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Letters from our readers

Issue: "Looking at India," Dec. 9, 2006

Short-sighted

I am still waiting to hear a good reason for why the Republicans lost their majorities in the House and Senate ("Election issue: Iraq and terrorism," Nov. 11). A third of evangelicals voted for Democrats to teach Republicans a lesson? How short-sighted is that? What was everyone thinking? With Nancy Pelosi the House speaker, we are now subject to San Francisco values. Thanks, evangelicals.
-Mark A. Stevens; Zelienople, Pa.

Get into the marketplace

If Muslim cabbies want to refuse passengers carrying alcohol, fine; but they should be prepared to lose their fares, their places in line, and even their jobs ("Get out of the cab," Nov. 11). The free market will separate religious sincerity from political posturing, and Christian bus drivers who conscientiously object to driving buses with gay-themed advertisements can become drivers for cab companies weary of losing money on Muslim employees.
-Leslie Morrison; Wickenburg, Ariz.

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I am not Muslim, but I fully agree with the idea that a privately owned company has every right to choose whom they will or will not serve as a customer. Why would anyone ask them to do something that violates their religious beliefs? After all, we Christians demand this same right when it comes to pharmacists dispensing RU-486 and similar issues.
-Frank Phillips; Auburn, Maine

The U.S. State Department may not be officially watching the Muslim Brotherhood, but many other agencies are. Extremist Sunni Islamists founded the Muslim Brotherhood in 1928 in Egypt. Hassan Mohamud must know that the Muslim Brotherhood is indeed the progenitor of Hamas and many other similar Islamic organizations with charitable-sounding names.
-Karl R. Crantz; Nineveh, N.Y.

Not good enough

Thank you Joel Belz for "Deceptive truths" (Nov. 11). The good can often take attention away from the best and this seems to be the case today, not only with Reader's Digest and other publications but also with a great deal of talk that comes out of conservative media. While much of the discussion is "moral," indeed touted by moralists, the moralism does not end up serving the gospel by showing man that he is a sinner and in need entirely of God's grace. It rather tries to convince (and even inspire) others to be simply a good person.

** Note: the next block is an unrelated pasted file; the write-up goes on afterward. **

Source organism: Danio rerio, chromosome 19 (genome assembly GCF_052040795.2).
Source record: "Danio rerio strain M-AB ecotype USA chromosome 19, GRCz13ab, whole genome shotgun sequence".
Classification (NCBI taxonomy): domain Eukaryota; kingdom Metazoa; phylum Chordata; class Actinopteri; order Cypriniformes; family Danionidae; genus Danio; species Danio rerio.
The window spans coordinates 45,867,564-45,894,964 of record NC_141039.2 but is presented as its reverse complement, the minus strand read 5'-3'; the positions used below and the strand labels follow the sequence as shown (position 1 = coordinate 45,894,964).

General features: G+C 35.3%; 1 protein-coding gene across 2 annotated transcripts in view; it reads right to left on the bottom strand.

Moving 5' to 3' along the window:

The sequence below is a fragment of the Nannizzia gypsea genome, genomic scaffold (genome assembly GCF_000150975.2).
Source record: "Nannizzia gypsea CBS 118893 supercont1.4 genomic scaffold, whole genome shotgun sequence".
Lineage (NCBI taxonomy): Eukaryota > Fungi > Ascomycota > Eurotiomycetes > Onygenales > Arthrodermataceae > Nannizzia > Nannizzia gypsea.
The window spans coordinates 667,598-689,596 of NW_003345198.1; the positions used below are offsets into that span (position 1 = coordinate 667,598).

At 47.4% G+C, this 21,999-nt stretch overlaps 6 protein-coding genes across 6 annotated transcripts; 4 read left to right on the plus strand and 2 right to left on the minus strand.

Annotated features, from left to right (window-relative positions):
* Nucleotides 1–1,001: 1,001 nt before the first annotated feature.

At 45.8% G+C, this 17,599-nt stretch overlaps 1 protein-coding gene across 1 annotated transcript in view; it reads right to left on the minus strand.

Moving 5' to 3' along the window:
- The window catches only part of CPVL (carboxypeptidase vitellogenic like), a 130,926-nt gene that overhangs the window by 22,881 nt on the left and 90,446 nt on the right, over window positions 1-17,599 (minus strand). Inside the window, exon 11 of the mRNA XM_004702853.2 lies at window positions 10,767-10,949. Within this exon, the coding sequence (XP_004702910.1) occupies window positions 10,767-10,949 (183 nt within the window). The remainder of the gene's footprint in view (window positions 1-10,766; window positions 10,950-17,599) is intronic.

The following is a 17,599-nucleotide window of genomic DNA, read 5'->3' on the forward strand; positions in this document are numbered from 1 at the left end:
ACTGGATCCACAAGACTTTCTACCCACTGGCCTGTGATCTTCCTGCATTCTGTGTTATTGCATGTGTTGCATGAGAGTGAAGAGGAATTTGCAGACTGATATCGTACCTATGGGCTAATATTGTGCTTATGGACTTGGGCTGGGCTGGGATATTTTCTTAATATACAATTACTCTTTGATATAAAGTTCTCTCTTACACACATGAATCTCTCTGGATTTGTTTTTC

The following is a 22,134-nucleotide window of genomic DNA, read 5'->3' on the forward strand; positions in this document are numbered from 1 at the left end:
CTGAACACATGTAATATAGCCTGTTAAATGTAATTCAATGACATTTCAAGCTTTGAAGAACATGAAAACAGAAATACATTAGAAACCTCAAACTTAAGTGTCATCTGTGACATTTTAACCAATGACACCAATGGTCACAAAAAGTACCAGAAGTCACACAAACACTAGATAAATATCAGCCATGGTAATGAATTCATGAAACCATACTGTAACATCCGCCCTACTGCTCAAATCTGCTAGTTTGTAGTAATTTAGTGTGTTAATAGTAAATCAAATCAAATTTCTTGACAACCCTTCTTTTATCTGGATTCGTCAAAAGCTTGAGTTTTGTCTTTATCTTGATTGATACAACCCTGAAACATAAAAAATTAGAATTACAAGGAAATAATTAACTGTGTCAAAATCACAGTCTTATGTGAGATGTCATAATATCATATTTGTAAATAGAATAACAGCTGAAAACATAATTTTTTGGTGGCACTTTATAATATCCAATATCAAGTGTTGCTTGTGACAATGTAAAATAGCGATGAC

-Markus Klausli; Dallas, Texas

Belz argues that pragmatism as a means of making decisions is like poison. Unfortunately, this attitude has separated Christians from engaging in productive dialogue with nonbelievers for centuries. The Bible is in no way opposed to pragmatism; it says that one reaps what one sows. Christians should rejoice when researchers and journalists come to conclusions that support Christian perspectives. To criticize them because they don't use God's Word as the foundation is like cutting off your nose to spite your face.
-Wayne McDaniel; Lawrence, Kan.

Wanted: honest politician

After reading "Auction House" (Nov. 11) I was so angry I wanted to spit! The only solution is to elect honest politicians. Does anyone know where I can find one?
-Michael F. Schefke; Fraser, Mich.

Blessed reunion

I hadn't thought about my POW bracelet in over 20 years. I'm sure the emotional reunion for Vietnam POW Galati and Denney, the woman who prayed for him, was truly a blessed event ("Full circle," Nov. 11).
-Sherry Malloy; Del Rio, Texas

A great joy

I first heard of Samer and Abeer months ago ("Apostasy rules," April 9, 2005) and about the need for prayer for their safety and passage out of Jordan where they were not allowed to live as Christians. I had their picture taped to my desk for a very long time, and I confess that at some point I removed it, wondering if I'd ever know what happened to the family. What a great joy to hear that they have been relocated to Texas ("Free at last," Nov. 11)!
-Elaine Neumeyer; Big Canoe, Ga.

Purpose in pain

I'm so glad that I have resumed my subscription to WORLD just in time to read "Prayer trek" (Nov. 11) by Andrée Seu. I have been laboring for nearly five years under the weight of chronic inoperable pain resulting from a complicated coronary bypass. I cannot count the times that the pain has driven me to tears but, after being comforted reading "Prayer trek," I have a renewed sense of purpose in continuing to pray to the Lord. I am also a Star Trek fan and remember that episode well, and the implications that the Star Trek crew faced by tampering with history.
-Joseph M. Gates; Mount Prospect, Ill.

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